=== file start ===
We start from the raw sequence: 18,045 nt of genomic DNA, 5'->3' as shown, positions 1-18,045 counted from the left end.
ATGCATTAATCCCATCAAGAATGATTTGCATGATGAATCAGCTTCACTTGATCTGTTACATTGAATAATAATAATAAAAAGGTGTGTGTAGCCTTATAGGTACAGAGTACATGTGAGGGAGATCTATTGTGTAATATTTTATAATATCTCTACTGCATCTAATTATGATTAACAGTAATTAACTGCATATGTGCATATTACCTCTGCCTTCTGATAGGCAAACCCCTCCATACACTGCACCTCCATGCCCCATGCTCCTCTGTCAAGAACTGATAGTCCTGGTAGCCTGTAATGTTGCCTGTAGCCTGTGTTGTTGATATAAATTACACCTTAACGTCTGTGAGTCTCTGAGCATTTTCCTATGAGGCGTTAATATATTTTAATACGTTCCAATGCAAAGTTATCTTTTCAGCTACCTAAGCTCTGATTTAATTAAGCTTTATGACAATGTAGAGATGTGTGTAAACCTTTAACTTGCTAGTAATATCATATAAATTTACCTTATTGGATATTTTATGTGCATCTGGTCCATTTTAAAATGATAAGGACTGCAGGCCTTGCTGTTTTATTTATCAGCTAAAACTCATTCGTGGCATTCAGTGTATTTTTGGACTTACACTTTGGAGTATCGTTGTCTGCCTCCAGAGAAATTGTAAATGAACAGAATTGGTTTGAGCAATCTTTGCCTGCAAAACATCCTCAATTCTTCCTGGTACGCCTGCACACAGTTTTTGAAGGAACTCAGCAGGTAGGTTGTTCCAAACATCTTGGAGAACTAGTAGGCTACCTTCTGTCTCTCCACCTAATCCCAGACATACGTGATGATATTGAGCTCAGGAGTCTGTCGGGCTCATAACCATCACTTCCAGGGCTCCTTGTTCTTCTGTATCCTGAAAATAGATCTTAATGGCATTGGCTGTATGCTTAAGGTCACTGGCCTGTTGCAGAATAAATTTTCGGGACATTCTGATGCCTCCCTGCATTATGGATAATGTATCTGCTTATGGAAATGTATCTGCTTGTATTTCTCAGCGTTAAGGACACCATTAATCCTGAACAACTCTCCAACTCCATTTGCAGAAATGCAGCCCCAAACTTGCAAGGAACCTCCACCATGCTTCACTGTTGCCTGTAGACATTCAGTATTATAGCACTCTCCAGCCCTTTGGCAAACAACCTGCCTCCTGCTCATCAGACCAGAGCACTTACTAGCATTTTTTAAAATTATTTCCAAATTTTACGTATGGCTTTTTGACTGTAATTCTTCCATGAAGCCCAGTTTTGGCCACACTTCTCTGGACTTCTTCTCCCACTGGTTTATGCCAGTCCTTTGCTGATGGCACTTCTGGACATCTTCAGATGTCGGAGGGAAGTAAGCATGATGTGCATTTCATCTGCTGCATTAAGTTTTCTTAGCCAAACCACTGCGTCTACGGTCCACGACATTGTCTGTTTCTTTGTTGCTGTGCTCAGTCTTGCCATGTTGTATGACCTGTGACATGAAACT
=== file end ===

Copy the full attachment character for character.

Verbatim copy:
We start from the raw sequence: 18,045 nt of genomic DNA, 5'->3' as shown, positions 1-18,045 counted from the left end.
ATGCATTAATCCCATCAAGAATGATTTGCATGATGAATCAGCTTCACTTGATCTGTTACATTGAATAATAATAATAAAAAGGTGTGTGTAGCCTTATAGGTACAGAGTACATGTGAGGGAGATCTATTGTGTAATATTTTATAATATCTCTACTGCATCTAATTATGATTAACAGTAATTAACTGCATATGTGCATATTACCTCTGCCTTCTGATAGGCAAACCCCTCCATACACTGCACCTCCATGCCCCATGCTCCTCTGTCAAGAACTGATAGTCCTGGTAGCCTGTAATGTTGCCTGTAGCCTGTGTTGTTGATATAAATTACACCTTAACGTCTGTGAGTCTCTGAGCATTTTCCTATGAGGCGTTAATATATTTTAATACGTTCCAATGCAAAGTTATCTTTTCAGCTACCTAAGCTCTGATTTAATTAAGCTTTATGACAATGTAGAGATGTGTGTAAACCTTTAACTTGCTAGTAATATCATATAAATTTACCTTATTGGATATTTTATGTGCATCTGGTCCATTTTAAAATGATAAGGACTGCAGGCCTTGCTGTTTTATTTATCAGCTAAAACTCATTCGTGGCATTCAGTGTATTTTTGGACTTACACTTTGGAGTATCGTTGTCTGCCTCCAGAGAAATTGTAAATGAACAGAATTGGTTTGAGCAATCTTTGCCTGCAAAACATCCTCAATTCTTCCTGGTACGCCTGCACACAGTTTTTGAAGGAACTCAGCAGGTAGGTTGTTCCAAACATCTTGGAGAACTAGTAGGCTACCTTCTGTCTCTCCACCTAATCCCAGACATACGTGATGATATTGAGCTCAGGAGTCTGTCGGGCTCATAACCATCACTTCCAGGGCTCCTTGTTCTTCTGTATCCTGAAAATAGATCTTAATGGCATTGGCTGTATGCTTAAGGTCACTGGCCTGTTGCAGAATAAATTTTCGGGACATTCTGATGCCTCCCTGCATTATGGATAATGTATCTGCTTATGGAAATGTATCTGCTTGTATTTCTCAGCGTTAAGGACACCATTAATCCTGAACAACTCTCCAACTCCATTTGCAGAAATGCAGCCCCAAACTTGCAAGGAACCTCCACCATGCTTCACTGTTGCCTGTAGACATTCAGTATTATAGCACTCTCCAGCCCTTTGGCAAACAACCTGCCTCCTGCTCATCAGACCAGAGCACTTACTAGCATTTTTTAAAATTATTTCCAAATTTTACGTATGGCTTTTTGACTGTAATTCTTCCATGAAGCCCAGTTTTGGCCACACTTCTCTGGACTTCTTCTCCCACTGGTTTATGCCAGTCCTTTGCTGATGGCACTTCTGGACATCTTCAGATGTCGGAGGGAAGTAAGCATGATGTGCATTTCATCTGCTGCATTAAGTTTTCTTAGCCAAACCACTGCGTCTACGGTCCACGACATTGTCTGTTTCTTTGTTGCTGTGCTCAGTCTTGCCATGTTGTATGACCTGTGACATGAAACT